Col. 2, 11. Baptism, in the sixth place, differs from circumcision, in the part of the system that was the subject of the operation ; Pedo-baptists apply water to the face; surely they do not suppose that the Jews circumcised in the face-Baptists apply water to the whole person - Neither Baptists nor Pedo-baptists apply baptism to the precise part affected in the rite of circumcision. In the seventh place : Baptism differs from circumcision in the blessings it conveyz-Circumcision conveyed po spiritual blessings-Baptism conveys no temporal, but spiritual blessings-Baptism is connected with the promise of the remission of sins, and the gift of of the holy spirit-Circumcision had the promise of Canaan's land, and a numerous family, as its peculiar blessings. When Mr. Walker shall have shewn how these things can differ in so many respects, and yet be the same seals of the saine covenant, or the latter a substitute for the former, I will then propose other differences between Baptism and Cir. cumcision-until then, these will suffice.
With regard to what he has asserted, concerning the covenants being the same, I am authorised from the Old Testament and the New, to affirm that they are not; often have I seen Pedo-baptist writers assume this as a fundamental axiom of all their reasoning; as if it had been granted by the Baptists. Peter Edwards is distinguished amongst sophists, for such assertions; I am sorry that my opponent seems to follow him too closely. On what grounds does my opponent affirm that these covenants are the same, that is, what he calls the covenant of grace or I the new covenant, and the covenant of circumcision. Do we not read that there were different covenants made with Abraham ? One called by Stephen, the proto-martyr. the covenant of Circumcision and one called by Paul.
in his epistles to the Gallatians," the covenant confirmed before of God in Christ, which was 430 years before the giving of the law"—Why then call these two the same the one revealed to Abraham when 75 years old, de. parting from Haran, Gen. 12, 3, 430 years before the give ing of the law; the other made with Abraham when 99 or 100 years old, Gen. 17, called the covenant of circumcision? Why, I say, call these two, the Abrahamic covenant? And why say that these two are the same with that covenant on which the church of Christ is built ? Allowing my opponent to reply to what I have already said, particularly to the seven peculiarities in which baptism and circumcision differ-also to state more fully his views on these covenants, I sit downa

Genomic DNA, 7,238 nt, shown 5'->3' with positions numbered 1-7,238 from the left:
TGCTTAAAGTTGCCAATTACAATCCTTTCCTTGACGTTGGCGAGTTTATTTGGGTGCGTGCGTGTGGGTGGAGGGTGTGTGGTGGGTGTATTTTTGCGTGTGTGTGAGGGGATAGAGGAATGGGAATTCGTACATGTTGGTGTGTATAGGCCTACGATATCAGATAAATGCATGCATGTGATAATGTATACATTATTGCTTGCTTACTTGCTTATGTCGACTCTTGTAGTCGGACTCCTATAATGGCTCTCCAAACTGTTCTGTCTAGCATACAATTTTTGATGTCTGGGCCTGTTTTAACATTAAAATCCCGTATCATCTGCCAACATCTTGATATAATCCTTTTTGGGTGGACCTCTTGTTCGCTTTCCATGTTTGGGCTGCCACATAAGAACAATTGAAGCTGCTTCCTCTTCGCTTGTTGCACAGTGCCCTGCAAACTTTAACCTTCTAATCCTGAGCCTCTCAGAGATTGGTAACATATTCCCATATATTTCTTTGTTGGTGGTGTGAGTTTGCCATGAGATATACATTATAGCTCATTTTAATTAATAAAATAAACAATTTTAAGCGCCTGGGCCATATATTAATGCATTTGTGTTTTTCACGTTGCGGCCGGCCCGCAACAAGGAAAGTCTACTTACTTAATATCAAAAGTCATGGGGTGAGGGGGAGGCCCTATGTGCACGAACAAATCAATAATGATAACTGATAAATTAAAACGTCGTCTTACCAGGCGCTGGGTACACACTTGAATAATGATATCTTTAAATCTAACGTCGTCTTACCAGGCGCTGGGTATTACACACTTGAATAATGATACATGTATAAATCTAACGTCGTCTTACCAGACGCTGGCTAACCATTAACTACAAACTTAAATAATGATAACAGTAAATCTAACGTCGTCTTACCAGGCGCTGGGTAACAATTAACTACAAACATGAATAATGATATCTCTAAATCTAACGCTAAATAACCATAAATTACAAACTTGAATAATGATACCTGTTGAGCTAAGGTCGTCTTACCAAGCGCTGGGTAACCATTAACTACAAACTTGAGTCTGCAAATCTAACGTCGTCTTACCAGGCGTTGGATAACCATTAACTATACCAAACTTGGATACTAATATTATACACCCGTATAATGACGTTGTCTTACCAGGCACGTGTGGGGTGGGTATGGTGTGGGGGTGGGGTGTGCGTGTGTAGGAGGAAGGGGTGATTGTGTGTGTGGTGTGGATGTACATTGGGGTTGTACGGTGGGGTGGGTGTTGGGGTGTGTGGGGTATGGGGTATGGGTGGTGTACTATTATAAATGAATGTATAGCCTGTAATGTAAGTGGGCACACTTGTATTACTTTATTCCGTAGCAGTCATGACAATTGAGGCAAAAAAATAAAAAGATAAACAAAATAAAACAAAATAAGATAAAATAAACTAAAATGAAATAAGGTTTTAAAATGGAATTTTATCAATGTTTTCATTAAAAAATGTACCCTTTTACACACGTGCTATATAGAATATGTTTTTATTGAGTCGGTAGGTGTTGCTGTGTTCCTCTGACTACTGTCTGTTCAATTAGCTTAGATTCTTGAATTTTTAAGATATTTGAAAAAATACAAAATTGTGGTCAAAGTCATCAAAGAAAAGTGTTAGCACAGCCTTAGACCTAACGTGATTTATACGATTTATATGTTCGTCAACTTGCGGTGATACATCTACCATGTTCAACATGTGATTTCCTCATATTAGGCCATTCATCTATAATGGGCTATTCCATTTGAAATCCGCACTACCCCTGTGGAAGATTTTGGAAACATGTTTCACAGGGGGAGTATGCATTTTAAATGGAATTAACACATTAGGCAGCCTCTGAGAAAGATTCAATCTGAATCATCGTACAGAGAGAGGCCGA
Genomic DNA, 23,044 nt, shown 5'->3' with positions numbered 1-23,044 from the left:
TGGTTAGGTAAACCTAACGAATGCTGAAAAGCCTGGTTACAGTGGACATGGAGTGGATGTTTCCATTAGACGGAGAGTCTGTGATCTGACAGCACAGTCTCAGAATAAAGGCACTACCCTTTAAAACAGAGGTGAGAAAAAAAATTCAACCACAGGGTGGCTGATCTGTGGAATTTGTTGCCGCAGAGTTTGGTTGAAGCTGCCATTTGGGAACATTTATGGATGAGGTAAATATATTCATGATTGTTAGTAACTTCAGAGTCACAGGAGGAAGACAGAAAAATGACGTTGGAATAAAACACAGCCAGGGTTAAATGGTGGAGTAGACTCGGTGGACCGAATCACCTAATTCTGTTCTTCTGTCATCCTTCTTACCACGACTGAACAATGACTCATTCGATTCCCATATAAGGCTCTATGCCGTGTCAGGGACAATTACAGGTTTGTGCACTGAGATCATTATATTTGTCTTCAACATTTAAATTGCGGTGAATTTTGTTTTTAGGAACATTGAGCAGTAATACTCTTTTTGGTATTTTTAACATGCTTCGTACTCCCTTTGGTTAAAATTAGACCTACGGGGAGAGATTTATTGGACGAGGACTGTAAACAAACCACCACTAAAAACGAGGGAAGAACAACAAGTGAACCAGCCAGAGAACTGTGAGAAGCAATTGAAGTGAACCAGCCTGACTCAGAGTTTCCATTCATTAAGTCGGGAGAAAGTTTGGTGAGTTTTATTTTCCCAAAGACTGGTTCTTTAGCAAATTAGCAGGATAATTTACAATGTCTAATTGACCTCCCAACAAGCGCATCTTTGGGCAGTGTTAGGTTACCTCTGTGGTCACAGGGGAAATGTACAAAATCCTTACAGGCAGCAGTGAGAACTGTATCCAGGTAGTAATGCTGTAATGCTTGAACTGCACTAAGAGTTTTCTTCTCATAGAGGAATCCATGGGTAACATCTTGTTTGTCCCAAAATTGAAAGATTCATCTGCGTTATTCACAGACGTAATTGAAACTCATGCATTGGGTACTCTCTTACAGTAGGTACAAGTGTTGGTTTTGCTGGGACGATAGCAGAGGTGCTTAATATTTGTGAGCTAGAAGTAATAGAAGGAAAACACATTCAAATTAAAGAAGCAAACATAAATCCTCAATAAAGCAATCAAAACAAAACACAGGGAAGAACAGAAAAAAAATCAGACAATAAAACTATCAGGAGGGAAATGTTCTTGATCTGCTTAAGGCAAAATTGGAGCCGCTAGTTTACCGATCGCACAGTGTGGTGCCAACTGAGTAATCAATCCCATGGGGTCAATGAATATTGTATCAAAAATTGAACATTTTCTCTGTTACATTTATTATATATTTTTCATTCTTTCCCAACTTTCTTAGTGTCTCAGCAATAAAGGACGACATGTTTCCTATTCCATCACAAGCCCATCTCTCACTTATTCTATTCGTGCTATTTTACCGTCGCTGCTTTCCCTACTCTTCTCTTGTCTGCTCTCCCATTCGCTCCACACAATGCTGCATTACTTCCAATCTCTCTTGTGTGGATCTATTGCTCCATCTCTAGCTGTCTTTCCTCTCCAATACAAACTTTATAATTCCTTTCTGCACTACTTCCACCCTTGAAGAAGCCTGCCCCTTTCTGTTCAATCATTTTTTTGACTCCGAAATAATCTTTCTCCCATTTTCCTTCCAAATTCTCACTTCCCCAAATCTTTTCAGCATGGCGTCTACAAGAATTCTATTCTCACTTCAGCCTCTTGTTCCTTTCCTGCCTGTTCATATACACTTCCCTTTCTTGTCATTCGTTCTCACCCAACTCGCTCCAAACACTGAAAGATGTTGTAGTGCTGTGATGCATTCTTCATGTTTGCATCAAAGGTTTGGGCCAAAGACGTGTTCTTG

Mr. W. then proceeded as follows:
My opponent has made you a long speechI don't in tend to make long speeches, I keep to the point. He has mentioned certain respects in which circumcision differs from baptism. These I consider of little consequence.
With regard to what he has said concerning the difference of sex, I would observe that Christ has a right to alter or add as he pleases; we are not to suggest to him who is, or who is not, to be added to his church; he has rather enlarged than diminished our privileges under the New Testament dispensation. Besides I consider that the covenants under which the Jewish and Christian churches exist, may be assimilated to a bond, which, the addition of a few names does not invalidate. "The addition of a rite does not destroy the nature of that rite. If there are thousands of names added to a bond, it does not destroy the nature of the bond. Again, as to the
age at which baptism is to be administered, I would say to parents, baptise your children as soon as you can. The reason why the Jews were not to circumcise till the eighth day, was that, according to the law, the Jewislr mother was unclean seven days after the child was born, and could not accompany it to the sanctuary, until she was considered clean according to the law. There is none of that uncleanness now, therefore I would say baptise the child as soon as you can. Again, we read that the Jews were not confined to the eighth day, for they did not circumcise their children always at that age. Wě read in Joshua, that all that were born in the wilder